With everyone’s attention focused on the results of the presidential election, folks may not realize that California Prop 22 will pass. As of November 6, the status is 76% reporting with 58.4% of the vote, according to the Associated Press. Prop 22 has significant implications for gig economy drivers. Not least among these implications are healthcare benefits for app-based drivers.
As we have previously written about gig economy workers, like those who work for Uber and Lyft, in California and other states, the issue of misclassification between employee and independent contractor looms large. California and New Jersey both recently adapted the ABC test for determining whether a worker can appropriately be classified as an independent contractor or if they must be classified as an employee, as well as stiff penalties for non-compliance. We discuss in detail the impacts of the ABC test on worker classification here. Essentially, the ABC test makes it impractical, if not impossible, for gig economy companies to continue to classify their workers as independent contractors while continuing to operate in the same manner.
With the apparently inevitable passage of Prop 22, a third category materializes for app-based drivers. In this separate third category, the app-based driver is not an employee nor a typical independent contractor. This has significant implications, not least of which includes the impact on the ACA Employer Mandate.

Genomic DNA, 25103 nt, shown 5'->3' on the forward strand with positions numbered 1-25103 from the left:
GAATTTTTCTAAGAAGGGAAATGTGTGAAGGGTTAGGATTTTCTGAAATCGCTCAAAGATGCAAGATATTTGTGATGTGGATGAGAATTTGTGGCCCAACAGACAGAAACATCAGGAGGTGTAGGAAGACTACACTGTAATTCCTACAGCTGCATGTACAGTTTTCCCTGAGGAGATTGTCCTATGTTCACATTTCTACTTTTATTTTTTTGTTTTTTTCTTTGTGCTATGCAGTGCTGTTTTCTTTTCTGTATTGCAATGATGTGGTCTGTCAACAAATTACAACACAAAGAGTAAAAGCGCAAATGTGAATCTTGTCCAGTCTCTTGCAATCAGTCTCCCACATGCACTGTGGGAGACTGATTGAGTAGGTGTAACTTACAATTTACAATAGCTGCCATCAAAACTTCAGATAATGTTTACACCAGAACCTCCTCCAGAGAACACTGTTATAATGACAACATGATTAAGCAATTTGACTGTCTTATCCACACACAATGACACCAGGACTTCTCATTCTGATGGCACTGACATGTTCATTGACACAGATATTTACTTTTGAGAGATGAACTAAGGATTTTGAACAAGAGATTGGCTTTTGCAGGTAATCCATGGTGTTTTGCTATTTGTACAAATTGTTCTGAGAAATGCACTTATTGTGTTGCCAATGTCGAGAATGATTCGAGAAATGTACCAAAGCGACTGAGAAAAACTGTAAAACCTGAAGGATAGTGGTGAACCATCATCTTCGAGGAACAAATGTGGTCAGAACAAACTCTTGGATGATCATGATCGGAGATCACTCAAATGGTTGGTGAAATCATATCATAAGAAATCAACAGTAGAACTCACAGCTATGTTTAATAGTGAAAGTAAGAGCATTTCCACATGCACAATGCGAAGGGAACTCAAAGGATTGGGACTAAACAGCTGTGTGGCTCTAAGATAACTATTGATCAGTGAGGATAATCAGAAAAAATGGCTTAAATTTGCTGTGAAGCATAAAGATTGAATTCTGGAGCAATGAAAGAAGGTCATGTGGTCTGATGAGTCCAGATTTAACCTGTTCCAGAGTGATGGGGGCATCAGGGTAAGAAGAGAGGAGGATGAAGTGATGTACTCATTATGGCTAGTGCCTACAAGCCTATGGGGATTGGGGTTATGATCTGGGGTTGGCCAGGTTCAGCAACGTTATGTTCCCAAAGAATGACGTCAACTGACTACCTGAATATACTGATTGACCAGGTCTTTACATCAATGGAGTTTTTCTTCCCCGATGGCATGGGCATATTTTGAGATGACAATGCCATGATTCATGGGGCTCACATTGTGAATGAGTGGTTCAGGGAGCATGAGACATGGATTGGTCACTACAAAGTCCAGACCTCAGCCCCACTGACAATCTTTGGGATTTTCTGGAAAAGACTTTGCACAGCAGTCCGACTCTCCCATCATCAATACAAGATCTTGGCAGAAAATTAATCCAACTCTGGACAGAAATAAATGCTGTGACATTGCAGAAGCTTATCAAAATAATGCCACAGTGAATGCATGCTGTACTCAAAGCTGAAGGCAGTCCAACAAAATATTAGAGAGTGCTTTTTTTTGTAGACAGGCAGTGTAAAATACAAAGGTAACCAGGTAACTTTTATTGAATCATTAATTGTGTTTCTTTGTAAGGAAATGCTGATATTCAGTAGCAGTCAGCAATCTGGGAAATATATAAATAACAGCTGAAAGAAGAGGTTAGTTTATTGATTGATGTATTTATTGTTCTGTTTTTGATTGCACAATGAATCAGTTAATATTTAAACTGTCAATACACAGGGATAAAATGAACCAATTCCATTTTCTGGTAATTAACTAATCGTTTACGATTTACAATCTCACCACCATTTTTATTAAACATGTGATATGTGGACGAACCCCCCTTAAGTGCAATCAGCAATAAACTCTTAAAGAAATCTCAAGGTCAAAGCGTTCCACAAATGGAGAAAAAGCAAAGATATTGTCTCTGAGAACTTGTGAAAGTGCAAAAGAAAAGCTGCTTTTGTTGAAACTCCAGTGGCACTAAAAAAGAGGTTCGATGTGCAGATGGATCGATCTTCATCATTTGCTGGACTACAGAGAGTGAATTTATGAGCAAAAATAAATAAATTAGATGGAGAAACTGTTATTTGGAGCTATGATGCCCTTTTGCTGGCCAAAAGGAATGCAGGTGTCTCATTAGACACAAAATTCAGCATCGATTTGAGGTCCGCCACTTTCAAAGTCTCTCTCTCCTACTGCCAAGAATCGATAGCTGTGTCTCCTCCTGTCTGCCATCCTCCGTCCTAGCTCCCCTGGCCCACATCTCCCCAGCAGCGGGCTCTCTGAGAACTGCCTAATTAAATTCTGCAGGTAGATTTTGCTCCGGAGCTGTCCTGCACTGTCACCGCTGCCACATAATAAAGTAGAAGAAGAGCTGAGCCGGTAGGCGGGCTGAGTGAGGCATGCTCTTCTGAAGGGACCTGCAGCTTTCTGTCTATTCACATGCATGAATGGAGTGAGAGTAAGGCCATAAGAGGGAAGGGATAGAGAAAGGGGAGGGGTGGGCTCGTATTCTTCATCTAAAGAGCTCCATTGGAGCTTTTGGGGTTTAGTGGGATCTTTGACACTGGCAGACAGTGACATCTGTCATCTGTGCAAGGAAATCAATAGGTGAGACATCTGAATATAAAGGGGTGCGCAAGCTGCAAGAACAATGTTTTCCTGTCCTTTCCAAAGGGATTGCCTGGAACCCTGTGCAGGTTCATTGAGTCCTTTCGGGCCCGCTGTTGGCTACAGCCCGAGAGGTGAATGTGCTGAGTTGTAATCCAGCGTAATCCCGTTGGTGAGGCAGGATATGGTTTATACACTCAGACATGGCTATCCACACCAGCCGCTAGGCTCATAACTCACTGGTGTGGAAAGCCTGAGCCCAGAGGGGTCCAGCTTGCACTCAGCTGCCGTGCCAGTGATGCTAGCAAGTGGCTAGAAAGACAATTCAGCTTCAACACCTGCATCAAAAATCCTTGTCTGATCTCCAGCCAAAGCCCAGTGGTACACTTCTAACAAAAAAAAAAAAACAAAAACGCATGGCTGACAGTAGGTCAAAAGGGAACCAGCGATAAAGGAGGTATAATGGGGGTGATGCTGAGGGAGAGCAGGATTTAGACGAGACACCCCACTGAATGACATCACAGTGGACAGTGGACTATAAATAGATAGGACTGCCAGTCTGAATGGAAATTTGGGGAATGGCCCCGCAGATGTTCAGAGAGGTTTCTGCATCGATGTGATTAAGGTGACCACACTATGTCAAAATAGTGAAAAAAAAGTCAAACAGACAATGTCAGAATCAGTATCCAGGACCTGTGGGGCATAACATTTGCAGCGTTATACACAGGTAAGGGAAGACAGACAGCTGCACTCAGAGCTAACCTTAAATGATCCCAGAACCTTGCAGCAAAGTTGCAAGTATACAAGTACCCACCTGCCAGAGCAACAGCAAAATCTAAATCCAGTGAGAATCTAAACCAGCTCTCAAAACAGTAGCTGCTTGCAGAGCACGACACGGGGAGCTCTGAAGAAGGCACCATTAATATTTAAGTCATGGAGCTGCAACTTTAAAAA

Under the ACA Employer Mandate, only full-time employees are required to be offered healthcare coverage. Of course, that requirement only applies to coverage for employees. Specifically, under the ACA Employer Mandate, employers with 50 or more full-time employees and full-time equivalent employees are required to offer Minimum Essential Coverage (MEC) to at least 95% of their full-time workforce (and their dependents) whereby such coverage meets Minimum Value (MV) and is Affordable for the employee or be subject to Internal Revenue Code (IRC) Section 4980H penalties. The healthcare law defines full-time employees as workers who average 30 hours of work a week or 130 hours a month. Failing to get this right can result in penalty assessments from the IRS.
With Prop 22, app-based gig economy companies don’t have to offer health coverage to their drivers. Instead, these gig economy companies must provide healthcare subsidies, which are “consistent with the average contributions required under the [ACA].” The structure of which workers get the subsidy is different from that under the Employer Mandate. Rather than a requirement to offer healthcare coverage for those who work at least on average 30 hours or more per week as required under the ACA, under Prop 22, the requirement to provide the subsidy depends on the average hours per quarter: (a) 100% of the average ACA contribution for applicable Covered California premiums for each month in a quarter for those who average at least 25 hours or more in a calendar quarter and (b) 50% for 15 to less than 25 hours. Additionally, there are certain reporting requirements to be furnished to the app-based driver for each earnings period.